The Overland Route
Routes to Oregon and California were established early. The trails were so well-traveled that many wagon ruts are still visible today. Several guidebooks were published by the late 1840s so that emigrants had solid information about the supplies to take, the potential hazards and the routes to follow to California, Oregon and Utah.

The trail west follows the Platte River through Nebraska into Wyoming and then went over the Rocky Mountains. In southern Idaho, the route split into two trails, one going northwest into Oregon, the other southwest into northern California. The Santa Fe Trail turns south into Kansas from the embarkation point in Missouri, into Colorado, through Santa Fe, N.M, then Utah, Nevada and into Southern California.

Life on the Trail
Riding in a wagon for four to six months was no fun. Candy Moulton, co-author of "Wagon Wheels, a Contemporary Journey on the Oregon Trail," says, "Physically, wagon trail travel is very difficult. It is exhausting because of the long days, the work of harnessing and hitching and even driving teams, the putting up and tearing down of camp every day -- or almost every day -- sunburns, wind, mosquitoes, bathing in a creek once in a while, all add to the challenges."

Golay agrees, noting "for the emigrants, it was hard to have a real sense of making progress. The horizons were boundless and you knew even if it went to plan, it would take five or six months. It was hard to get along with fellow travelers for that long."

Although most travelers took a lot of supplies, it was still impossible to load enough to feed themselves for the entire journey. And many travelers overloaded their wagons, forcing them to abandon supplies en route in favor of a faster pace.

"All along the trail, emigrants reported seeing iron stoves, bacon, even heirloom furniture scattered about quite regularly," says Trinklein. "I'm actually going to be moving in a few weeks, and I'm having a hard time paring down to one semi-truck load. These people were lucky if they had a single memento by the time they reached their destination."

Trials and tribulations
Once they hit the Platte River in Nebraska, they encountered huge buffalo herds, which would feed them for the next stage of their journey. They also had to endure the unpredictable weather of the high plains in the summer.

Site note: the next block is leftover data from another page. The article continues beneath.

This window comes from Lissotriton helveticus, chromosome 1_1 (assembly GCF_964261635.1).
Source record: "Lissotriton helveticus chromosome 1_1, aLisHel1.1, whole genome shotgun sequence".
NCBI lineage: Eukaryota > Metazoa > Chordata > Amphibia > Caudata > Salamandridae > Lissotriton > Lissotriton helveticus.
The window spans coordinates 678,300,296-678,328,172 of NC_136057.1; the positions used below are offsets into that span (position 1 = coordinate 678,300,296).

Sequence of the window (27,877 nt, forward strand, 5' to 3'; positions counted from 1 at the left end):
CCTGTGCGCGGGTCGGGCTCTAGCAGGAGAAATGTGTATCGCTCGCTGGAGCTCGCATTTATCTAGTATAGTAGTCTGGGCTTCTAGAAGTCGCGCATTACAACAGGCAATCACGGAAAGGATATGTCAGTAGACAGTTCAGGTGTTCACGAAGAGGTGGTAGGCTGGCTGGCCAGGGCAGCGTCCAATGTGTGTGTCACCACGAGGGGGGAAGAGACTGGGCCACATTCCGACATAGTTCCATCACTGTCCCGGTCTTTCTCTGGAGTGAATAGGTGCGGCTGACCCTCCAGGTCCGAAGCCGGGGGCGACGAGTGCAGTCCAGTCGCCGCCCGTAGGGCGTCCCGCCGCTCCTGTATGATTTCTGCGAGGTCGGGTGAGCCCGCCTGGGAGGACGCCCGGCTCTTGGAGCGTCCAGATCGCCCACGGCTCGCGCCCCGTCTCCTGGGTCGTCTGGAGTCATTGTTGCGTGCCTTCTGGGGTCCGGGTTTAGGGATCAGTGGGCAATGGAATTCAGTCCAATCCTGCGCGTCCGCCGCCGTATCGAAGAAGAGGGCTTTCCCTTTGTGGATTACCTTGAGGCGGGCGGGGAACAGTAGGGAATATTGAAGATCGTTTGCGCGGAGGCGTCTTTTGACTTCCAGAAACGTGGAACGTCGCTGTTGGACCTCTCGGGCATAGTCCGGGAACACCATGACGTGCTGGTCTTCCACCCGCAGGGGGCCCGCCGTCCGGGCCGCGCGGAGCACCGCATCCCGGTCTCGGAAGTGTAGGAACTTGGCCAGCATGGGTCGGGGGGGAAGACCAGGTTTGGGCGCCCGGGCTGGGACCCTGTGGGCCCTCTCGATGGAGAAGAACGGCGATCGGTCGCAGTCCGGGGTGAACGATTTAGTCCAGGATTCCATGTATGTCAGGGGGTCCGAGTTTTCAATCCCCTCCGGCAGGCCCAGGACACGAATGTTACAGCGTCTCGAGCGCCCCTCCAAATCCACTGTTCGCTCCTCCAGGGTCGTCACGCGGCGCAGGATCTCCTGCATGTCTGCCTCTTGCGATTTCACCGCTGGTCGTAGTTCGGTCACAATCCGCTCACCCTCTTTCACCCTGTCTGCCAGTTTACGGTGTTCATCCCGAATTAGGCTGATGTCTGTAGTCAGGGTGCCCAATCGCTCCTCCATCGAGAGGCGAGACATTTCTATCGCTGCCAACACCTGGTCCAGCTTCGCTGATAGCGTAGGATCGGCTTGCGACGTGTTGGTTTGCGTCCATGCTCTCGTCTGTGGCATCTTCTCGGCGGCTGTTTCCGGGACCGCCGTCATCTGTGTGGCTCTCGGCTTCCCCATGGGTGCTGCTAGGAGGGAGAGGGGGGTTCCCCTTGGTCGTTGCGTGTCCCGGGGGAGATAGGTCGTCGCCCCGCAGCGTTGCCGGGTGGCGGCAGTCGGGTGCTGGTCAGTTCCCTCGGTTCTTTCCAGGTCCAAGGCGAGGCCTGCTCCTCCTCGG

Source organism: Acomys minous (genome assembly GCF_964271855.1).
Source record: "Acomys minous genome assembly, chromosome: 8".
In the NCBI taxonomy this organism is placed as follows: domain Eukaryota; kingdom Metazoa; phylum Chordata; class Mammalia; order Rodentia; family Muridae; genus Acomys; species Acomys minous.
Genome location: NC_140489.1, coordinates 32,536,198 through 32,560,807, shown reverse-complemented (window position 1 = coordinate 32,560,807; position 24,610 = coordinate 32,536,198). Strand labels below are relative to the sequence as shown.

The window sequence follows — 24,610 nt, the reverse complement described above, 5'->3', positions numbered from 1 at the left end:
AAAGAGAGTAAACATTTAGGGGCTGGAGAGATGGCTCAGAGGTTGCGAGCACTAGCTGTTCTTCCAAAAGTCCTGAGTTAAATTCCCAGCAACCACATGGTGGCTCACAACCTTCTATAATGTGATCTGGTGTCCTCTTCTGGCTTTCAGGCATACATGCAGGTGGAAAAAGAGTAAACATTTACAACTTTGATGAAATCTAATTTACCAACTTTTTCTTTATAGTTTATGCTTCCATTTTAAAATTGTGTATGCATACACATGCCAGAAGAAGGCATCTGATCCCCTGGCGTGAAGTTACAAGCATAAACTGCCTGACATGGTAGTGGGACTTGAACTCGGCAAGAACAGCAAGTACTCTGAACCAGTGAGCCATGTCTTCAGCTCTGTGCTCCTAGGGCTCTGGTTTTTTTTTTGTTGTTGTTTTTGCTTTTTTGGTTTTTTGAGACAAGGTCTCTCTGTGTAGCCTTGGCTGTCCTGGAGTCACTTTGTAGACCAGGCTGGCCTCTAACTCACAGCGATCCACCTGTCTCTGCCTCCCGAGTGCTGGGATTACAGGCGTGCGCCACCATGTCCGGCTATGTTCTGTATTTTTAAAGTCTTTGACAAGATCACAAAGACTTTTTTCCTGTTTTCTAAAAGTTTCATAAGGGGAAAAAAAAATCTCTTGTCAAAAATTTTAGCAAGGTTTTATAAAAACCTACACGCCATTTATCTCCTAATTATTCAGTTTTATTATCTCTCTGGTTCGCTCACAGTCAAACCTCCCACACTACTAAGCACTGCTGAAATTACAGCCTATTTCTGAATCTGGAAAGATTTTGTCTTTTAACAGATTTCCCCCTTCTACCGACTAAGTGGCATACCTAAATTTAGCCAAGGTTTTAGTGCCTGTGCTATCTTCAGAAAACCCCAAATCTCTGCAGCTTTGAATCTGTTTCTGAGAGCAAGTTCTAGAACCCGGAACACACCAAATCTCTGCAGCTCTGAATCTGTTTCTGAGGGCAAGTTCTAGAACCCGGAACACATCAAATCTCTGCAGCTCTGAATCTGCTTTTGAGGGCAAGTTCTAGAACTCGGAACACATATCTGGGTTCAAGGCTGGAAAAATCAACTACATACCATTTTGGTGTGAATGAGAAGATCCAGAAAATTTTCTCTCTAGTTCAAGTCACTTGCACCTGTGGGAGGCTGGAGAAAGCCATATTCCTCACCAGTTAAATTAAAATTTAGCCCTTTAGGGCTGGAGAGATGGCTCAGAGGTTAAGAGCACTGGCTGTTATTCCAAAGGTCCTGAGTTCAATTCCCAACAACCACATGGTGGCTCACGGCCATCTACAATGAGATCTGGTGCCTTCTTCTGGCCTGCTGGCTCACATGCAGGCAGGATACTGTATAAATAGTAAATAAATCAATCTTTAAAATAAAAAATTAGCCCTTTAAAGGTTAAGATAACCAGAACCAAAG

"At times it is extremely uncomfortable, particularly if it is very hot. We've been out day after day with temperatures at 90 degrees or above," says Moulton, who participates in modern wagon train re-enactments. "It can be very wet. Try day after day of rain when every piece of clothing you have is wet and your bedroll too, or very windy, as it seems to always blow in Wyoming. Tornados and major wind storms definitely add spice to a wagon train trip."

Thousands of travelers were felled by cholera, which killed most of its victims in less than 24 hours. Children and adults were run over by wagons, while others drowned when overloaded ferries capsized. Indian attacks were rare, especially in the early days. In fact, emigrants killed more Indians than the other way around.

The Trails today
If you're interested in exploring the history of the westward migration, Moulton recommends these museums and historical centers:

  • Fort Laramie National Historical Site in Fort Laramie, Wyo., is "an absolutely critical place to visit because everyone went there on their way west," according to Moulton. The site is restored to its 1850-era condition.
  • End of the Oregon Trail Museum in Oregon City, Ore, which was the traditional end of the journey.
  • Scotts Bluff National Monument in Gering, Neb. is a prominent natural landmark for travelers. The monument museum contains a collection of watercolor paintings by frontier artist William Henry Jackson.

-- Posted: July 7, 2004